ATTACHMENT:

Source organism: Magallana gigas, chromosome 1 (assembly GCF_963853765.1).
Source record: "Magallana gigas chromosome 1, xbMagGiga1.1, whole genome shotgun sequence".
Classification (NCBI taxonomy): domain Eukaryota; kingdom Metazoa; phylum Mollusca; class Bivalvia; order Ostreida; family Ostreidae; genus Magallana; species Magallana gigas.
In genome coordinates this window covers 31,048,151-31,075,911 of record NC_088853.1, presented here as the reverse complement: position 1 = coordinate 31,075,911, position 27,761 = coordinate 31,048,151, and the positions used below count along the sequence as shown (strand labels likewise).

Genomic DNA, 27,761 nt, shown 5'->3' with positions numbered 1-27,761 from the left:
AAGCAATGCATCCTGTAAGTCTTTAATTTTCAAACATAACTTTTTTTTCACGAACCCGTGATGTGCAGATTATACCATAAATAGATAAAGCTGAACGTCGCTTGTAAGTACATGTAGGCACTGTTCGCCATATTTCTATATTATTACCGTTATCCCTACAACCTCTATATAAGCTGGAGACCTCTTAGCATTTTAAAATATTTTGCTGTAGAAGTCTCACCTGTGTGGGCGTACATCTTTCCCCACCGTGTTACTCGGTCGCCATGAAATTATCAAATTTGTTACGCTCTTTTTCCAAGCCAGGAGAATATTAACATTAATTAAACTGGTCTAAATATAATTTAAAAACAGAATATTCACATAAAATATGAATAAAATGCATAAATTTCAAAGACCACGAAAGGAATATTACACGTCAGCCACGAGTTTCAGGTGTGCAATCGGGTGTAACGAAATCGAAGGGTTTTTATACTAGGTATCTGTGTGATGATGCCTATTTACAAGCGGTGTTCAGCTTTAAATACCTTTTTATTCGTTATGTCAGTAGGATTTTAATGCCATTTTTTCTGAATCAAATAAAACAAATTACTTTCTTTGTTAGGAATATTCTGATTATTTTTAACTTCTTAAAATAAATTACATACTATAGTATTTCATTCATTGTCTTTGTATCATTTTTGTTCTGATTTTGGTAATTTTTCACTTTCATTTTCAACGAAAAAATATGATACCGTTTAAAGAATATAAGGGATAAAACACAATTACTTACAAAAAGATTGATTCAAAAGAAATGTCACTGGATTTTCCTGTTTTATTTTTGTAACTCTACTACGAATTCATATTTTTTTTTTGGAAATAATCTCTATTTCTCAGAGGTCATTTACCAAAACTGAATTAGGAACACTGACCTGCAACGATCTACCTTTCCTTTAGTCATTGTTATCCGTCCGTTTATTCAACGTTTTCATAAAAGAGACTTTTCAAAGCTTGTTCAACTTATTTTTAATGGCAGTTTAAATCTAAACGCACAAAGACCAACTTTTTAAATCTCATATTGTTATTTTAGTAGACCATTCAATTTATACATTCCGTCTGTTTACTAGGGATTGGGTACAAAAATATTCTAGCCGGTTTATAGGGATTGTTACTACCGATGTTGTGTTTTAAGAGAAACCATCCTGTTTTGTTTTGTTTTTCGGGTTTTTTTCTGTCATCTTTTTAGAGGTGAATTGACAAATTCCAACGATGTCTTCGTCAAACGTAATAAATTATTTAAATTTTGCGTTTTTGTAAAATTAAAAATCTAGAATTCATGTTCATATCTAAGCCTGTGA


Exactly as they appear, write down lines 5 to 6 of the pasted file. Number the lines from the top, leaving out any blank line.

Genomic DNA, 27,761 nt, shown 5'->3' with positions numbered 1-27,761 from the left:
AAGCAATGCATCCTGTAAGTCTTTAATTTTCAAACATAACTTTTTTTTCACGAACCCGTGATGTGCAGATTATACCATAAATAGATAAAGCTGAACGTCGCTTGTAAGTACATGTAGGCACTGTTCGCCATATTTCTATATTATTACCGTTATCCCTACAACCTCTATATAAGCTGGAGACCTCTTAGCATTTTAAAATATTTTGCTGTAGAAGTCTCACCTGTGTGGGCGTACATCTTTCCCCACCGTGTTACTCGGTCGCCATGAAATTATCAAATTTGTTACGCTCTTTTTCCAAGCCAGGAGAATATTAACATTAATTAAACTGGTCTAAATATAATTTAAAAACAGAATATTCACATAAAATATGAATAAAATGCATAAATTTCAAAGACCACGAAAGGAATATTACACGTCAGCCACGAGTTTCAGGTGTGCAATCGGGTGTAACGAAATCGAAGGGTTTTTATACTAGGTATCTGTGTGATGATGCCTATTTACAAGCGGTGTTCAGCTTTAAATACCTTTTTATTCGTTATGTCAGTAGGATTTTAATGCCATTTTTTCTGAATCAAATAAAACAAATTACTTTCTTTGTTAGGAATATTCTGATTATTTTTAACTTCTTAAAATAAATTACATACTATAGTATTTCATTCATTGTCTTTGTATCATTTTTGTTCTGATTTTGGTAATTTTTCACTTTCATTTTCAACGAAAAAATATGATACCGTTTAAAGAATATAAGGGATAAAACACAATTACTTACAAAAAGATTGATTCAAAAGAAATGTCACTGGATTTTCCTGTTTTATTTTTGTAACTCTACTACGAATTCATATTTTTTTTTTGGAAATAATCTCTATTTCTCAGAGGTCATTTACCAAAACTGAATTAGGAACACTGACCTGCAACGATCTACCTTTCCTTTAGTCATTGTTATCCGTCCGTTTATTCAACGTTTTCATAAAAGAGACTTTTCAAAGCTTGTTCAACTTATTTTTAATGGCAGTTTAAATCTAAACGCACAAAGACCAACTTTTTAAATCTCATATTGTTATTTTAGTAGACCATTCAATTTATACATTCCGTCTGTTTACTAGGGATTGGGTACAAAAATATTCTAGCCGGTTTATAGGGATTGTTACTACCGATGTTGTGTTTTAAGAGAAACCATCCTGTTTTGTTTTGTTTTTCGGGTTTTTTTCTGTCATCTTTTTAGAGGTGAATTGACAAATTCCAACGATGTCTTCGTCAAACGTAATAAATTATTTAAATTTTGCGTTTTTGTAAAATTAAAAATCTAGAATTCATGTTCATATCTAAGCCTGTGA